Buried as it is beneath the weight of yet another plot-free, explosion-filled Michael Bay film, it’s easy to overlook the fact that the opening chapter of his third Transformers flick, Dark Of The Moon, is actually quite well constructed.
Taking its cue from Capricorn One – not to mention the various real-world conspiracies surrounding America’s trips to the Moon – the film suggests that there was far more to NASA’s race to beat the Russians than mere Cold War propaganda. The story goes that NASA detected the impact of an unknown object on the lunar surface, and so began an urgent attempt to boldly go and retrieve whatever it might be.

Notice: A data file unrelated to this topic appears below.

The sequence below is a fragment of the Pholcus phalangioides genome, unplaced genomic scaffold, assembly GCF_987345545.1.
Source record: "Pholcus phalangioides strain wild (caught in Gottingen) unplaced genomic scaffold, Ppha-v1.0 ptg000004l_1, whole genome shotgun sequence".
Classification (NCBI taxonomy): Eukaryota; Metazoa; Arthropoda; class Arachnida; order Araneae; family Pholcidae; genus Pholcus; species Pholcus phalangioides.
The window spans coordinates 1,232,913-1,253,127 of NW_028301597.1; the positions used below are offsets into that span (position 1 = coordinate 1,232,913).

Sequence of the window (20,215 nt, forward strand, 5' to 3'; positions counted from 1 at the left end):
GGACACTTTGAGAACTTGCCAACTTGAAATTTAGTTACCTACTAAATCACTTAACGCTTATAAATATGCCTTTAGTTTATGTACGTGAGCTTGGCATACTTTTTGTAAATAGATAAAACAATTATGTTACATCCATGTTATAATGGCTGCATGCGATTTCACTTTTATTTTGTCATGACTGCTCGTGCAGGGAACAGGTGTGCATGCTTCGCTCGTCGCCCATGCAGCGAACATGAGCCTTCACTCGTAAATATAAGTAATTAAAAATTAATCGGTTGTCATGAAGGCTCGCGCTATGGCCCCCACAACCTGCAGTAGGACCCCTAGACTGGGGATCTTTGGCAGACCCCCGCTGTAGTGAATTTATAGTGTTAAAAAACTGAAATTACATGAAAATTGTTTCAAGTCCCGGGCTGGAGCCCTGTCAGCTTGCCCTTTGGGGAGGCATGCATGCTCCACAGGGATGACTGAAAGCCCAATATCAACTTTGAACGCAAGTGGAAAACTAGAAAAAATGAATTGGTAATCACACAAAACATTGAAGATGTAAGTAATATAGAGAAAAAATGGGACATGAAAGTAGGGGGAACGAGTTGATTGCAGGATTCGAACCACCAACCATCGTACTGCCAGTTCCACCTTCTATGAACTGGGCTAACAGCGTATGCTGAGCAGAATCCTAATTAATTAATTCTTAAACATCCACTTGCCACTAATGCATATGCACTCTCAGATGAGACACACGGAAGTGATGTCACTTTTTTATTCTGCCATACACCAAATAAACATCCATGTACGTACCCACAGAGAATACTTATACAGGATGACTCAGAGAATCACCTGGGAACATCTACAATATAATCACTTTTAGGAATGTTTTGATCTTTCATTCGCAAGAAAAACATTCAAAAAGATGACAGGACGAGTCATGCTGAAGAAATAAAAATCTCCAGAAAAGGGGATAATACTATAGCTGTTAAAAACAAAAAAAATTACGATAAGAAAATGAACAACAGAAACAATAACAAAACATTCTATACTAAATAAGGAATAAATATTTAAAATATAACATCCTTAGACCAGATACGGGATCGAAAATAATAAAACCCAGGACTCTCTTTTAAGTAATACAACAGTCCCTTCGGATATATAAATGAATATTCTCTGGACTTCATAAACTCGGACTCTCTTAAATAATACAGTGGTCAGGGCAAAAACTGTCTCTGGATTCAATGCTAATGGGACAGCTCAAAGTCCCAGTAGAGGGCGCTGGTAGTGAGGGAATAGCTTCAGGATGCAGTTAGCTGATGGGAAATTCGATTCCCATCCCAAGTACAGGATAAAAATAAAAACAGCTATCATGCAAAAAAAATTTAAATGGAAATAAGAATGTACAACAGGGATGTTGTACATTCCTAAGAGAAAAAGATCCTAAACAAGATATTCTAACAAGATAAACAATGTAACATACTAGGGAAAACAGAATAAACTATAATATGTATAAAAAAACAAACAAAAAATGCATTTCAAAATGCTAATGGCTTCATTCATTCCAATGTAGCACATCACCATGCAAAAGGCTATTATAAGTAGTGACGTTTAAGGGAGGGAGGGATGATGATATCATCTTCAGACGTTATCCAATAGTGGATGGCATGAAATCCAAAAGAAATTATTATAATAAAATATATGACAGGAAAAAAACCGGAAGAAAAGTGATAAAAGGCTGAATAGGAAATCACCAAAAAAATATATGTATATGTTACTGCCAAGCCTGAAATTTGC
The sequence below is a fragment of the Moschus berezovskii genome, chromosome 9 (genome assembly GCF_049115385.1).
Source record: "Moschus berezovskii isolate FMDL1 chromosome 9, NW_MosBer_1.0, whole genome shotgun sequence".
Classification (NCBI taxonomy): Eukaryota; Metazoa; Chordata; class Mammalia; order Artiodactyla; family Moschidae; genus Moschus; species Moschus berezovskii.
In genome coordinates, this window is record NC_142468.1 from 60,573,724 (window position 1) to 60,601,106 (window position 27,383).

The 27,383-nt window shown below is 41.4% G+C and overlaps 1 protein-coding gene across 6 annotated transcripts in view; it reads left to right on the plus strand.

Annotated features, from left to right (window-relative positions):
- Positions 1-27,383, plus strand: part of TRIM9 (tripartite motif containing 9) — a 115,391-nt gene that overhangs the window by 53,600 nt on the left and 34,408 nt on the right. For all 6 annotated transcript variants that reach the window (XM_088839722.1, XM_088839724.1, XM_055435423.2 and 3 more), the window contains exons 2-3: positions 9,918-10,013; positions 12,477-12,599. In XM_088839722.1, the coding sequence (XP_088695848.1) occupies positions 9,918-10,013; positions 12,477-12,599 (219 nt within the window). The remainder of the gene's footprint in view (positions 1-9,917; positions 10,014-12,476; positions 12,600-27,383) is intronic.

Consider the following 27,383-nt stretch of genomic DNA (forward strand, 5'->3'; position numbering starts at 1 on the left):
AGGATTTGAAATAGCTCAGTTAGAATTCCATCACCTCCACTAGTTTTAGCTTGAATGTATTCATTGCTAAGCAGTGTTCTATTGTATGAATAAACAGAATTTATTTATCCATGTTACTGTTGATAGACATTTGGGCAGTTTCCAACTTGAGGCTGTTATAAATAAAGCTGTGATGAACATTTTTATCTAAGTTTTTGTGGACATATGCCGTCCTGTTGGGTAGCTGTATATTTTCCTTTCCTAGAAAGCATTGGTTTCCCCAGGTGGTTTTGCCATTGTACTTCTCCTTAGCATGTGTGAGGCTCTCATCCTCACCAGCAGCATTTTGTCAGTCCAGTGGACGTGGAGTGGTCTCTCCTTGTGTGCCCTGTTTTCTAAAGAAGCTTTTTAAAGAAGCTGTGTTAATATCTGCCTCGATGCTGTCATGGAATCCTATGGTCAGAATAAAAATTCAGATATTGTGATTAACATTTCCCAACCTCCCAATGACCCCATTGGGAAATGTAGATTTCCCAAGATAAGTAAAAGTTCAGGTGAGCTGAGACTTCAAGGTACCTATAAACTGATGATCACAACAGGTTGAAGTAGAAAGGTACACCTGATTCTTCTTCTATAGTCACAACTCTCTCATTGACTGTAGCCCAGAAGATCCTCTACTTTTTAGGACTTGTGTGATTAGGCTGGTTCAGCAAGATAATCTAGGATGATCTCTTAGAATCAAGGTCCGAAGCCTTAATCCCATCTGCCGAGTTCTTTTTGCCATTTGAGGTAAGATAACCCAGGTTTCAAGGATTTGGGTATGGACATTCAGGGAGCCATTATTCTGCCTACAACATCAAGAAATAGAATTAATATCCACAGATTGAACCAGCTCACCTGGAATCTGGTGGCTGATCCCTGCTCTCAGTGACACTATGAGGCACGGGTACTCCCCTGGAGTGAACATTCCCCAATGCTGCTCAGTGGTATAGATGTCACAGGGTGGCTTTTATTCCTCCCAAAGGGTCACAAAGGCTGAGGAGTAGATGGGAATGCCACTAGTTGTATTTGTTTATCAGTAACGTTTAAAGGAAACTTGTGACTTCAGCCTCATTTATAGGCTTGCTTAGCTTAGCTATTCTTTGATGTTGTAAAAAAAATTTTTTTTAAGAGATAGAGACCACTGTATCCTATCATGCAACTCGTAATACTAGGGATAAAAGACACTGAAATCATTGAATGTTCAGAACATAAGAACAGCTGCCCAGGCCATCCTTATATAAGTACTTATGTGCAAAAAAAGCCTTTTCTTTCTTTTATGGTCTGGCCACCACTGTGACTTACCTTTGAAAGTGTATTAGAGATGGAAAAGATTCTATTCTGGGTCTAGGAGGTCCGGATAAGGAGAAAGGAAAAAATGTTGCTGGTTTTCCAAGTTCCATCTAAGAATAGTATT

The crashed object turns out to be the Ark, a ship from the planet Cybertron carrying a dormant Transformer (Sentinel Prime, voiced by Leonard Nimoy) and a cache of mysterious fuel cells. Initially discovered by the pioneering crew of the Apollo 11 mission in 1969 (“I’ve uncovered a giant metal face,” gasps an awe-struck Neil Armstrong), the ship’s presence on the Moon is successfully kept secret until 2011, when all hell breaks loose – in glorious 3D.
It’s noteworthy that NASA was quite cooperative in the making of Dark Of The Moon, in spite of the film’s conspiracy theory set-up – Buzz Aldrin, the second man to set foot on the lunar surface, even provides a prominent cameo role. It’s possible that NASA wanted to use the film as a way of advertising the last Space Shuttle launch, which took place in the summer blockbuster season.
Or maybe NASA was just happy to endorse a film that, after years of (patently ridiculous) Internet suggestions that we never went to the moon in the first place, at least depicted the Apollo 11 as a genuine event, and not a Capricorn One-style conspiracy.